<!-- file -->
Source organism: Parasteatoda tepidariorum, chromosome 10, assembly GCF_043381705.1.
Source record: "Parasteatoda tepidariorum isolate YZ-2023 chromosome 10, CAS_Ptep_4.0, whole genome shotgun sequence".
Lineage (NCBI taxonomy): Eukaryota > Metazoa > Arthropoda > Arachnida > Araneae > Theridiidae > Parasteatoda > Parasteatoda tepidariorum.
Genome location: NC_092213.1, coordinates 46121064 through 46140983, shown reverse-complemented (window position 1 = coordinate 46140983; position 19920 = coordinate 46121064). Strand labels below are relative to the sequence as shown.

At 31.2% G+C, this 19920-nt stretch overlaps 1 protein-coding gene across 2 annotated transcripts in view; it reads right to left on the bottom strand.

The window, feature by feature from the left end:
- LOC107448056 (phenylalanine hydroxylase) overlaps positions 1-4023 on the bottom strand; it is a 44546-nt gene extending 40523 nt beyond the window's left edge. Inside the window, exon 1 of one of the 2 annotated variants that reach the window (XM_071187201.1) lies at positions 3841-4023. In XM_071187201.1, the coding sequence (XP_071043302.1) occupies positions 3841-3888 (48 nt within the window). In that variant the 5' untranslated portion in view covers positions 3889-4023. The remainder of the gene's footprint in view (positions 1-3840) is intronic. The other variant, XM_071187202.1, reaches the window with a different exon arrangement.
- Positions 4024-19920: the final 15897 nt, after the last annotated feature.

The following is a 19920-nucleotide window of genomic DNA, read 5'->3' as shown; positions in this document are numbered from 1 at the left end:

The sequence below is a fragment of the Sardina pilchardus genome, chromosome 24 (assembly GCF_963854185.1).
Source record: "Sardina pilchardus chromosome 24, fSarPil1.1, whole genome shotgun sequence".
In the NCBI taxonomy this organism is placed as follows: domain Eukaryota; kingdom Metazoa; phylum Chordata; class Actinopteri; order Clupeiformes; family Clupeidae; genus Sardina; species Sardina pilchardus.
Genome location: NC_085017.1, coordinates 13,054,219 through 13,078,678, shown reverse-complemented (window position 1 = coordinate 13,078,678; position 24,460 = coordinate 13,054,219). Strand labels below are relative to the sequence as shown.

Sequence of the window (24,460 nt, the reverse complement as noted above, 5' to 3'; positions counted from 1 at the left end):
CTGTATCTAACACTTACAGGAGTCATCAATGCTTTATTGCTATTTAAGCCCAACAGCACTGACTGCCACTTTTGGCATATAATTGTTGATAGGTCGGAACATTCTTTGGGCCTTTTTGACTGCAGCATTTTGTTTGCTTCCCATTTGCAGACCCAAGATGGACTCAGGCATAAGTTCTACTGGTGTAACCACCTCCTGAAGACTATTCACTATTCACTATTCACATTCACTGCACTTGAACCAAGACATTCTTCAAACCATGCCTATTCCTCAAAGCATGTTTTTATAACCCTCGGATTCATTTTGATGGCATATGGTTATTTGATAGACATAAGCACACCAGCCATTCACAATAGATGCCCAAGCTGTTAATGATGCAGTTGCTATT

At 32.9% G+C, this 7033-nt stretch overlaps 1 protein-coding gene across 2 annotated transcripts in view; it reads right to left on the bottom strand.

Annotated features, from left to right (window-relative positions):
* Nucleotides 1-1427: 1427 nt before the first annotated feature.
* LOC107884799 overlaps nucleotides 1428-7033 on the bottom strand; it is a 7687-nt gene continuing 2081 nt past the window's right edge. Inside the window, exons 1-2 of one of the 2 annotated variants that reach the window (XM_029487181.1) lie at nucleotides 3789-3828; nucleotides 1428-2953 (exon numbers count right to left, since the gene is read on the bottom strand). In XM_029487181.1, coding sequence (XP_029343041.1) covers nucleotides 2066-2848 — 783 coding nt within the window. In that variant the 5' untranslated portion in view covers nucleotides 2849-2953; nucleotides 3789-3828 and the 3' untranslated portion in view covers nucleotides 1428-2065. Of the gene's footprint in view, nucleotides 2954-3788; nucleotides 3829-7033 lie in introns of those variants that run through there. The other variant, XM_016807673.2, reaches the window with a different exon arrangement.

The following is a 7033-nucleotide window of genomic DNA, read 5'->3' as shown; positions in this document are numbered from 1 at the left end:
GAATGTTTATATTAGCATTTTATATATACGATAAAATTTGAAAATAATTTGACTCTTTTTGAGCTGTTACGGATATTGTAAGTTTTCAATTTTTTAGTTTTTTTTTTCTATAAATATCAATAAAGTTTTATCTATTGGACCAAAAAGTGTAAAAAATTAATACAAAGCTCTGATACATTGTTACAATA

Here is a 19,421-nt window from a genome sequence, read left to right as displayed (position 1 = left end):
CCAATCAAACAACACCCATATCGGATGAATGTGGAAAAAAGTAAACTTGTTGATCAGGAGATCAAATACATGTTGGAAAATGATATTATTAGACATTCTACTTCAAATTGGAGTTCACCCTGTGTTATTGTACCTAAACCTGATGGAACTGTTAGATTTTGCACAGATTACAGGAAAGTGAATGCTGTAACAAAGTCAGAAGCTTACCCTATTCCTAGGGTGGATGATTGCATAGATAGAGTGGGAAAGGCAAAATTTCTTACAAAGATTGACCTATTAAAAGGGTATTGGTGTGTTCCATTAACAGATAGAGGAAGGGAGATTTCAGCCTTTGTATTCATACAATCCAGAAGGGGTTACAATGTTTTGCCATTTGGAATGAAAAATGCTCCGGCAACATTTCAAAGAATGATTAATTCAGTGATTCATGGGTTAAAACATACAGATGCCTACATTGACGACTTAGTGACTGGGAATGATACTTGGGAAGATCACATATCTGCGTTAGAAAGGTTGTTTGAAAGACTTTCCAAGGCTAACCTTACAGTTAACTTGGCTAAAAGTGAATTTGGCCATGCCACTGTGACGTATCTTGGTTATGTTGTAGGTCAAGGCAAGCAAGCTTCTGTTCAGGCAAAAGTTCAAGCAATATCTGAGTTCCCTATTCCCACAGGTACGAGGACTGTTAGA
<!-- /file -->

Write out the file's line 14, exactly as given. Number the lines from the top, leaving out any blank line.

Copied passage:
Sequence of the window (24,460 nt, the reverse complement as noted above, 5' to 3'; positions counted from 1 at the left end):